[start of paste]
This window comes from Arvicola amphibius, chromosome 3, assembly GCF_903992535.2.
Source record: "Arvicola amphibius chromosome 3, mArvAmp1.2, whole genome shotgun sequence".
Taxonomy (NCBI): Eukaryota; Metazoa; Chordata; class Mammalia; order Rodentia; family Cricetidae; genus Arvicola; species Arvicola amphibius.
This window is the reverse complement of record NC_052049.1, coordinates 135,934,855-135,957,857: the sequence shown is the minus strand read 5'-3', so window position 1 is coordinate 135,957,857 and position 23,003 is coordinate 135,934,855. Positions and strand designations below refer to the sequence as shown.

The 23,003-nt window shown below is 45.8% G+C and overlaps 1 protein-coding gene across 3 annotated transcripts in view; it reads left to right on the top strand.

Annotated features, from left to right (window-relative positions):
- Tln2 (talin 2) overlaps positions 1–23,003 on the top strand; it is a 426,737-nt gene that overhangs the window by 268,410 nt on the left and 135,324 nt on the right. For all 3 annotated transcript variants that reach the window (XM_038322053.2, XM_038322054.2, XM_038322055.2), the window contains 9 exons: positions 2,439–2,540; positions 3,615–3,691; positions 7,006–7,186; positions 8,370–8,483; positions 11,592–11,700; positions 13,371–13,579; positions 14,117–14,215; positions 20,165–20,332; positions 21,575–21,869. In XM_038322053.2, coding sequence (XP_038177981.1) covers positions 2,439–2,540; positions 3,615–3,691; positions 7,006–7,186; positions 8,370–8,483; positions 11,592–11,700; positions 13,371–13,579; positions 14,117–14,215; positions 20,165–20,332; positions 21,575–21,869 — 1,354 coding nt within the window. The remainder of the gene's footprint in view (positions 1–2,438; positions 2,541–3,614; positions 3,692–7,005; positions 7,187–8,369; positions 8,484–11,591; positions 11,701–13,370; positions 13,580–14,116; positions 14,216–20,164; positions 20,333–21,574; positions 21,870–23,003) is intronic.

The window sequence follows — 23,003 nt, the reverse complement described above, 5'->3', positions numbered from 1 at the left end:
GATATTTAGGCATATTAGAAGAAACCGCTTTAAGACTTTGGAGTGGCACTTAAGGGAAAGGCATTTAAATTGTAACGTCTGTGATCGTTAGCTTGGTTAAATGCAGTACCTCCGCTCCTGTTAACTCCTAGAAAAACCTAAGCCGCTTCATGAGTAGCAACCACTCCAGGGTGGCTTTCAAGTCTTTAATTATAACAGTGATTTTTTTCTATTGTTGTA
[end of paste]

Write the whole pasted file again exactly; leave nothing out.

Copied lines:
This window comes from Arvicola amphibius, chromosome 3, assembly GCF_903992535.2.
Source record: "Arvicola amphibius chromosome 3, mArvAmp1.2, whole genome shotgun sequence".
Taxonomy (NCBI): Eukaryota; Metazoa; Chordata; class Mammalia; order Rodentia; family Cricetidae; genus Arvicola; species Arvicola amphibius.
This window is the reverse complement of record NC_052049.1, coordinates 135,934,855-135,957,857: the sequence shown is the minus strand read 5'-3', so window position 1 is coordinate 135,957,857 and position 23,003 is coordinate 135,934,855. Positions and strand designations below refer to the sequence as shown.

The 23,003-nt window shown below is 45.8% G+C and overlaps 1 protein-coding gene across 3 annotated transcripts in view; it reads left to right on the top strand.

Annotated features, from left to right (window-relative positions):
- Tln2 (talin 2) overlaps positions 1–23,003 on the top strand; it is a 426,737-nt gene that overhangs the window by 268,410 nt on the left and 135,324 nt on the right. For all 3 annotated transcript variants that reach the window (XM_038322053.2, XM_038322054.2, XM_038322055.2), the window contains 9 exons: positions 2,439–2,540; positions 3,615–3,691; positions 7,006–7,186; positions 8,370–8,483; positions 11,592–11,700; positions 13,371–13,579; positions 14,117–14,215; positions 20,165–20,332; positions 21,575–21,869. In XM_038322053.2, coding sequence (XP_038177981.1) covers positions 2,439–2,540; positions 3,615–3,691; positions 7,006–7,186; positions 8,370–8,483; positions 11,592–11,700; positions 13,371–13,579; positions 14,117–14,215; positions 20,165–20,332; positions 21,575–21,869 — 1,354 coding nt within the window. The remainder of the gene's footprint in view (positions 1–2,438; positions 2,541–3,614; positions 3,692–7,005; positions 7,187–8,369; positions 8,484–11,591; positions 11,701–13,370; positions 13,580–14,116; positions 14,216–20,164; positions 20,333–21,574; positions 21,870–23,003) is intronic.

The window sequence follows — 23,003 nt, the reverse complement described above, 5'->3', positions numbered from 1 at the left end:
GATATTTAGGCATATTAGAAGAAACCGCTTTAAGACTTTGGAGTGGCACTTAAGGGAAAGGCATTTAAATTGTAACGTCTGTGATCGTTAGCTTGGTTAAATGCAGTACCTCCGCTCCTGTTAACTCCTAGAAAAACCTAAGCCGCTTCATGAGTAGCAACCACTCCAGGGTGGCTTTCAAGTCTTTAATTATAACAGTGATTTTTTTCTATTGTTGTA